Architecture in the Ancient World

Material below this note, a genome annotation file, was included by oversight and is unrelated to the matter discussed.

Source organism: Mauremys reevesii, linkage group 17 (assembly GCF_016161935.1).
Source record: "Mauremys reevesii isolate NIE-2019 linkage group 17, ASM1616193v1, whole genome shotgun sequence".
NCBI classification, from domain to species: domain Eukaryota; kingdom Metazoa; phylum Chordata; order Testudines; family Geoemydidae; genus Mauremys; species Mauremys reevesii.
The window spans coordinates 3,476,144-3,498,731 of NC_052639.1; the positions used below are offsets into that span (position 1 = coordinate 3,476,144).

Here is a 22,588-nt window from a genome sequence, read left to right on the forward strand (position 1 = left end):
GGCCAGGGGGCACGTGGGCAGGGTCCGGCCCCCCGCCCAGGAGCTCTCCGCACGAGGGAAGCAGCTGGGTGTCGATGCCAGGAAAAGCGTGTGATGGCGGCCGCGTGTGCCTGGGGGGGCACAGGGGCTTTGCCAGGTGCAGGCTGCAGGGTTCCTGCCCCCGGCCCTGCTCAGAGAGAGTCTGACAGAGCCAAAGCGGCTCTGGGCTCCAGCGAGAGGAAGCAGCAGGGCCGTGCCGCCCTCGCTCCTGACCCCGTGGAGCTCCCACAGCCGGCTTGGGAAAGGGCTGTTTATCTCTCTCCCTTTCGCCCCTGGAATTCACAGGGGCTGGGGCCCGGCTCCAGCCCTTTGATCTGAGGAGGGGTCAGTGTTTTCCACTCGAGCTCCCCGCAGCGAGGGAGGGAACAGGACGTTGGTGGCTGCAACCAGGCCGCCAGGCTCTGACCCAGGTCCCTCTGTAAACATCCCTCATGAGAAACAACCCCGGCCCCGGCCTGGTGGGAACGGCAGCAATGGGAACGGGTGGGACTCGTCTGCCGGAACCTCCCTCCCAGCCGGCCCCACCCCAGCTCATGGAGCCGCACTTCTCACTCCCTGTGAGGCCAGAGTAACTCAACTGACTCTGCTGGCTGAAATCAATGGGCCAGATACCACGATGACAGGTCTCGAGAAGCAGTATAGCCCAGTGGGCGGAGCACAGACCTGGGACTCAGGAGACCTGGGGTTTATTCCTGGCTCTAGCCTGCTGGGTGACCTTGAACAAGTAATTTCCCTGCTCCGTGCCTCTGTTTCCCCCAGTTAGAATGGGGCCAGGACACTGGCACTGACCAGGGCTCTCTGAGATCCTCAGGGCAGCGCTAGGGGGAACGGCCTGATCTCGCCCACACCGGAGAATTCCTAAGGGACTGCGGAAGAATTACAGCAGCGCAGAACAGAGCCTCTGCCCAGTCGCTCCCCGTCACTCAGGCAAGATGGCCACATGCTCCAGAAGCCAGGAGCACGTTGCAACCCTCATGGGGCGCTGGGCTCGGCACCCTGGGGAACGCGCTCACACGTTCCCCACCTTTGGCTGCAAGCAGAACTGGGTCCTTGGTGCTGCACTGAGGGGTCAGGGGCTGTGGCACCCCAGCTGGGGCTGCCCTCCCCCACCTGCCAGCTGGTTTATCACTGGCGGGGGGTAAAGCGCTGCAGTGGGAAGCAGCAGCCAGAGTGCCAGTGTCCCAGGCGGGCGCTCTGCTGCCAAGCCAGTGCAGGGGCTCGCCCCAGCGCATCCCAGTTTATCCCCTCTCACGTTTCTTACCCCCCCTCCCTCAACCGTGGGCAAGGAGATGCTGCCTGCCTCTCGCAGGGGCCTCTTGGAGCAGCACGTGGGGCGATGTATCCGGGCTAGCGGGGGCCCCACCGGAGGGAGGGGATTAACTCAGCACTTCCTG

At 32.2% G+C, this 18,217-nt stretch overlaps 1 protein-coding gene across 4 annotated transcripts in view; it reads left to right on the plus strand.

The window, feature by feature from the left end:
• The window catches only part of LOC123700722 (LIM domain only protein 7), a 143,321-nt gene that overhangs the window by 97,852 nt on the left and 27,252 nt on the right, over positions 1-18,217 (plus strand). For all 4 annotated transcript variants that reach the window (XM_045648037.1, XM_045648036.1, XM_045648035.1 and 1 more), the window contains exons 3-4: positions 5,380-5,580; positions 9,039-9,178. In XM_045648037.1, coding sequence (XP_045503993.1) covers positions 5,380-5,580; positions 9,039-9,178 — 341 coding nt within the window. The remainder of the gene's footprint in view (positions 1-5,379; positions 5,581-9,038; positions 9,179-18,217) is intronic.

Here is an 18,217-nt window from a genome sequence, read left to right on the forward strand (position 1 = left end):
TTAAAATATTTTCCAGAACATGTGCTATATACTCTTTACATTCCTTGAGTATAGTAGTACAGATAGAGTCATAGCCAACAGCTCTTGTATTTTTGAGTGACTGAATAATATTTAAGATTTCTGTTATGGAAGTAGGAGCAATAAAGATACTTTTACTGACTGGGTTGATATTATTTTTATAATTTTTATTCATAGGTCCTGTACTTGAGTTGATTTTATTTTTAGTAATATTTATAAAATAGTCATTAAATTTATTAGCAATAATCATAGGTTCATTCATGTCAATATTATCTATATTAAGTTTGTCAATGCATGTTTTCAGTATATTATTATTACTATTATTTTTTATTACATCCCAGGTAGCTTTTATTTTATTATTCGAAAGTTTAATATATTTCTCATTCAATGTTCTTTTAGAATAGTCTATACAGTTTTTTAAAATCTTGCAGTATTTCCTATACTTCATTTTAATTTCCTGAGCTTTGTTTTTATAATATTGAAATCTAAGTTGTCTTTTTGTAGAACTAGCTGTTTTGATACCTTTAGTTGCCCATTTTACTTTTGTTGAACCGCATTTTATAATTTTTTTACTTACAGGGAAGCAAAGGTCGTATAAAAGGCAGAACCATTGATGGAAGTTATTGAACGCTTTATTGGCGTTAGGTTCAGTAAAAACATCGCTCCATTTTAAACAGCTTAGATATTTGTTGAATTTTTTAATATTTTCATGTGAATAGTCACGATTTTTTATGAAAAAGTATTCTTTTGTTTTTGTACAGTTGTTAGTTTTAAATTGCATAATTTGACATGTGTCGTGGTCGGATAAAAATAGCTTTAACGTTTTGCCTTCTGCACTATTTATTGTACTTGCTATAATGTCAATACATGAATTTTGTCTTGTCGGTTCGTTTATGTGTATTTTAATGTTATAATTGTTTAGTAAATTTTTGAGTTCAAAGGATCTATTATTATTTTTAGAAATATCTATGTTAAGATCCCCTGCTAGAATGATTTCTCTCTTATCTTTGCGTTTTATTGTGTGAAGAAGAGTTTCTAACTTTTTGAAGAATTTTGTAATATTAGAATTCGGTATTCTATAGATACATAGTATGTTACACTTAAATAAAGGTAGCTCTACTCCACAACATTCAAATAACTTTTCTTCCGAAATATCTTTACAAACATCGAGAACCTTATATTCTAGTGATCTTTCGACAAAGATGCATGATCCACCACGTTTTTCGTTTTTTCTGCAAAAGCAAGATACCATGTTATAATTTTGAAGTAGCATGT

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The Temple of Amun-re at Karnak and the Parthenon on the Acropolis in Athens have distinctive architectural enhancements and refinements that were put together to create, not just a building, but a significant piece of aesthetically pleasing architecture made for worship. One of the most mysterious places in ancient Egypt was the inside of a temple. They were the homes of the gods and goddesses and very few people were allowed to see the inside. Karnak temple was a solar temple based on the principles of balance and harmony- it was the horizon of Amon-re, his home on earth. To encourage this king of the gods to stay, the Egyptians built a temple that they considered to be heaven on Earth. As the home of the god, an Egyptian temple originally had the form of a house- a simple, rectangular, flat-roofed building preceded by a courtyard and gateway. There were six main parts to ancient Egyptian temples built during the New Kingdom period. These parts are: the pylon, the courtyard, the hypostyle hall, the second hall, the sanctuary and the sacred lake. The temple builders of the new kingdom enlarged and multiplied these elements. The gateway became a massive pylon with tapering walls; the semipublic courtyard was surrounded by columns, the temple itself included an outer hypostyle hall and finally inner rooms-the offering hall and sanctuary. The design was symmetrical and axial- that is, all of its separate elements are symmetrically arranged along a dominant center line, creating a processional path. The axis is a sacred place because the sun’s rays, travelling east to west, would beam onto these axial papyrus stems. They’re said to have naturally opened in this solar temple and the axis marked the first light of the world. Access to the heart of the temple, a sanctuary containing the statue of Amun, was from the west through a principal courtyard, a hypostyle hall, and a number of smaller halls and courts. Pylons set off each of these separate elements. The...
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